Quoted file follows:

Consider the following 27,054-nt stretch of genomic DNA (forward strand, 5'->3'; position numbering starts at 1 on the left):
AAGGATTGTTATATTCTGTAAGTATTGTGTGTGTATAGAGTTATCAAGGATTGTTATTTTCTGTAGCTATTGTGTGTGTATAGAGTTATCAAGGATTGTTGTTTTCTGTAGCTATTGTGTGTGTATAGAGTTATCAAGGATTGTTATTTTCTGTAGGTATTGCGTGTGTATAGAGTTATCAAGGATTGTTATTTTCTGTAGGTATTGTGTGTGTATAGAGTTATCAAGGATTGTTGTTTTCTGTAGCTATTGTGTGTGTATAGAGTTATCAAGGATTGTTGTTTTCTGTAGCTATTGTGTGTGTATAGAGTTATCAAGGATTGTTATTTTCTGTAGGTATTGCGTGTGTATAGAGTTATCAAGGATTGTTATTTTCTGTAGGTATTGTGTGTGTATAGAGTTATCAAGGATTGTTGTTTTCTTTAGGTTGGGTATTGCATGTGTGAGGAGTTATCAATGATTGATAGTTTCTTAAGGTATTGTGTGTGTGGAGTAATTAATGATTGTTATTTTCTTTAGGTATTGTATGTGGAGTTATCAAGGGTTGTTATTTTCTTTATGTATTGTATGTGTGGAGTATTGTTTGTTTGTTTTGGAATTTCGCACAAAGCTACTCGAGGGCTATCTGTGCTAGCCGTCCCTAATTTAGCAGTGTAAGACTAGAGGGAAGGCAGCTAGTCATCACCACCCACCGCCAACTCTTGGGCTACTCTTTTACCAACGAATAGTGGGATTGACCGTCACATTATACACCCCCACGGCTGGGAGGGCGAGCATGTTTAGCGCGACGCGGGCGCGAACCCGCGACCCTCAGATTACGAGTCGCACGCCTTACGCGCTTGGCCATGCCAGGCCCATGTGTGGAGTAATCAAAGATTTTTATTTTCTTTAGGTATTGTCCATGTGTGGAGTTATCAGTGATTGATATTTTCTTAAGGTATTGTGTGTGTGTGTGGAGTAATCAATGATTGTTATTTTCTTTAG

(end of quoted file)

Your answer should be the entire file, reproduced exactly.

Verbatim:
Consider the following 27,054-nt stretch of genomic DNA (forward strand, 5'->3'; position numbering starts at 1 on the left):
AAGGATTGTTATATTCTGTAAGTATTGTGTGTGTATAGAGTTATCAAGGATTGTTATTTTCTGTAGCTATTGTGTGTGTATAGAGTTATCAAGGATTGTTGTTTTCTGTAGCTATTGTGTGTGTATAGAGTTATCAAGGATTGTTATTTTCTGTAGGTATTGCGTGTGTATAGAGTTATCAAGGATTGTTATTTTCTGTAGGTATTGTGTGTGTATAGAGTTATCAAGGATTGTTGTTTTCTGTAGCTATTGTGTGTGTATAGAGTTATCAAGGATTGTTGTTTTCTGTAGCTATTGTGTGTGTATAGAGTTATCAAGGATTGTTATTTTCTGTAGGTATTGCGTGTGTATAGAGTTATCAAGGATTGTTATTTTCTGTAGGTATTGTGTGTGTATAGAGTTATCAAGGATTGTTGTTTTCTTTAGGTTGGGTATTGCATGTGTGAGGAGTTATCAATGATTGATAGTTTCTTAAGGTATTGTGTGTGTGGAGTAATTAATGATTGTTATTTTCTTTAGGTATTGTATGTGGAGTTATCAAGGGTTGTTATTTTCTTTATGTATTGTATGTGTGGAGTATTGTTTGTTTGTTTTGGAATTTCGCACAAAGCTACTCGAGGGCTATCTGTGCTAGCCGTCCCTAATTTAGCAGTGTAAGACTAGAGGGAAGGCAGCTAGTCATCACCACCCACCGCCAACTCTTGGGCTACTCTTTTACCAACGAATAGTGGGATTGACCGTCACATTATACACCCCCACGGCTGGGAGGGCGAGCATGTTTAGCGCGACGCGGGCGCGAACCCGCGACCCTCAGATTACGAGTCGCACGCCTTACGCGCTTGGCCATGCCAGGCCCATGTGTGGAGTAATCAAAGATTTTTATTTTCTTTAGGTATTGTCCATGTGTGGAGTTATCAGTGATTGATATTTTCTTAAGGTATTGTGTGTGTGTGTGGAGTAATCAATGATTGTTATTTTCTTTAG